The U.S. Fish and Wildlife Service also maintains a list of endangered species, as do state and local agencies. Around our Zoo and others, you might see signs that display an animal’s IUCN classification. For example, you’ll see that the red pandas are considered “vulnerable,” while the black rhinos are “critically endangered.”

Black rhino (Photo: Cassandre Crawford)

Black rhino (Photo: Cassandre Crawford)

Taking action

As we’ve said, one positive environmental action holds the potential to affect a lot of different areas. We’re all living on the same planet, so shopping with reusable bags here in Cincinnati really does have ripple effects for polar bears in the Arctic!

Here at the Zoo, you can bring us your old cell phone for recycling, which reduces the need for mining metals in endangered gorilla habitat to make new ones. Go a step further by collecting phones at your school or around your neighborhood.

Western lowland gorillas (Photo: Mark Dumont)

Western lowland gorillas (Photo: Mark Dumont)

You can also support our many conservation field efforts. Cheetahs, western lowland gorillas, and keas are just a few of the species we’re actively involved with conserving in the wild. When we work to protect these animals’ habitats, we also benefit countless other species with whom they share space.

You don’t need to limit your choices to those you can carry out at the Zoo. Change can begin in your own backyard…literally. Plant native plant species in your yard. They’ll attract native insects which, in turn, will attract other native species that eat them, and native species that eat them. More pollinating insects means more native plants and, you see, the cycle really gets going!

Good news

As a team, organizations accredited by the Association of Zoos and Aquariums (AZA), like ours, have made strides in restoring more than 30 species to healthy wild populations, including the American bison, the California condor and a variety of aquatic species. (Read more about AZA efforts here.)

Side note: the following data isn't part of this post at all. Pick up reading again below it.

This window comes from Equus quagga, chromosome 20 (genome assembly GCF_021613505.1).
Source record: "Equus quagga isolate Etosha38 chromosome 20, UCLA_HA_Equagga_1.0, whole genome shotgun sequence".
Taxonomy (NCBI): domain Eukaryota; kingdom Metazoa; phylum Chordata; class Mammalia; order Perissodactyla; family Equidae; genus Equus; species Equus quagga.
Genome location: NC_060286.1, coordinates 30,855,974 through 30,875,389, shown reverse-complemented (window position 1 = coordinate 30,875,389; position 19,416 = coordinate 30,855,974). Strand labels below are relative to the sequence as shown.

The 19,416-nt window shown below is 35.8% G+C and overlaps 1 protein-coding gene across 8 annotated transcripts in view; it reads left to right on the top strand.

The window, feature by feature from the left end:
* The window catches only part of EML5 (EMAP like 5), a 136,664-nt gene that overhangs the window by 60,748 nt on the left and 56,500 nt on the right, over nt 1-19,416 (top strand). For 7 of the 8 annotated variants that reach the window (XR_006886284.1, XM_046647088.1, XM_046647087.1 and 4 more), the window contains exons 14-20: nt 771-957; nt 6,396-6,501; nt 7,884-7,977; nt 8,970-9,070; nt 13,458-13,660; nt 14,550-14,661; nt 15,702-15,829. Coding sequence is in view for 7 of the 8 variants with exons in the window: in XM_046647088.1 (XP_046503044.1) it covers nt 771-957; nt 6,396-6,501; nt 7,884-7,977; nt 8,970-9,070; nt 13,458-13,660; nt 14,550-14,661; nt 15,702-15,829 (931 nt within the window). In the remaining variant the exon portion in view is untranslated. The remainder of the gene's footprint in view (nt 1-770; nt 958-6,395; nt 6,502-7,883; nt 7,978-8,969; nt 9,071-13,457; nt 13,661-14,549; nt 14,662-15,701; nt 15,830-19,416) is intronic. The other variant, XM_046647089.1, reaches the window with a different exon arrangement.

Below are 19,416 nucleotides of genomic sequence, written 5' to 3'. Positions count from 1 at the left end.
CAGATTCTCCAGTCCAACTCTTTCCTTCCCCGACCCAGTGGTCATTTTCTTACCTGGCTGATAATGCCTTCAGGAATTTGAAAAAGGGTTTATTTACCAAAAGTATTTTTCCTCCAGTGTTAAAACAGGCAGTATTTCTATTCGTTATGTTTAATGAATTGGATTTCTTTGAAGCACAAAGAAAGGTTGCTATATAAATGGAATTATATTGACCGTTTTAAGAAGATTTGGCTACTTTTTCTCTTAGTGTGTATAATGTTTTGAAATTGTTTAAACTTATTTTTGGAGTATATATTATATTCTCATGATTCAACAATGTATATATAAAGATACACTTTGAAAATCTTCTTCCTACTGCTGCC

There has been good news just over the past year. In 2015, the IUCN moved the Iberian lynx from “critically endangered” to the less severe “endangered.” The Guadalupe fur seal went from “threatened” down to “least concern.” The global community has taken new interest in restricting trophy hunting thanks, in part, to the publicity surrounding Cecil the lion’s tragic death. Change can happen.

And just last week, we received good news for a critically endangered species that is near and dear to our hearts, the Sumatran rhino. A female rhino calf was born on May 12 at the Sumatran Rhino Sanctuary (SRS) in Indonesia. The calf’s father, Andalas, was born here at the Zoo in 2001 and moved to the SRS in 2007. With fewer than 100 Sumatran rhinos left on the planet, this birth is significant for the species, and we are proud to have played a part in it.

Ratu and her newborn calf (Photo: Stephen Belcher)

Ratu and her newborn calf (Photo: Stephen Belcher)

There are infinite choices you can make to promote positive change, but you’ll be most successful if you start with one or two that really speak to you. You’ll help ensure that currently endangered animals are still around for your children and grandchildren to enjoy and, more importantly, you’ll improve life on Earth for all of us.

And be sure to tell your friends and family. The power of your passion is contagious!

“The quality of our life on this earth is dependent on how we treat the rest of life on Earth. We have a moral responsibility to look after the rest of the world, the future of which now lies in our hands.”  –David Attenborough

May 20, 2016   2 Comments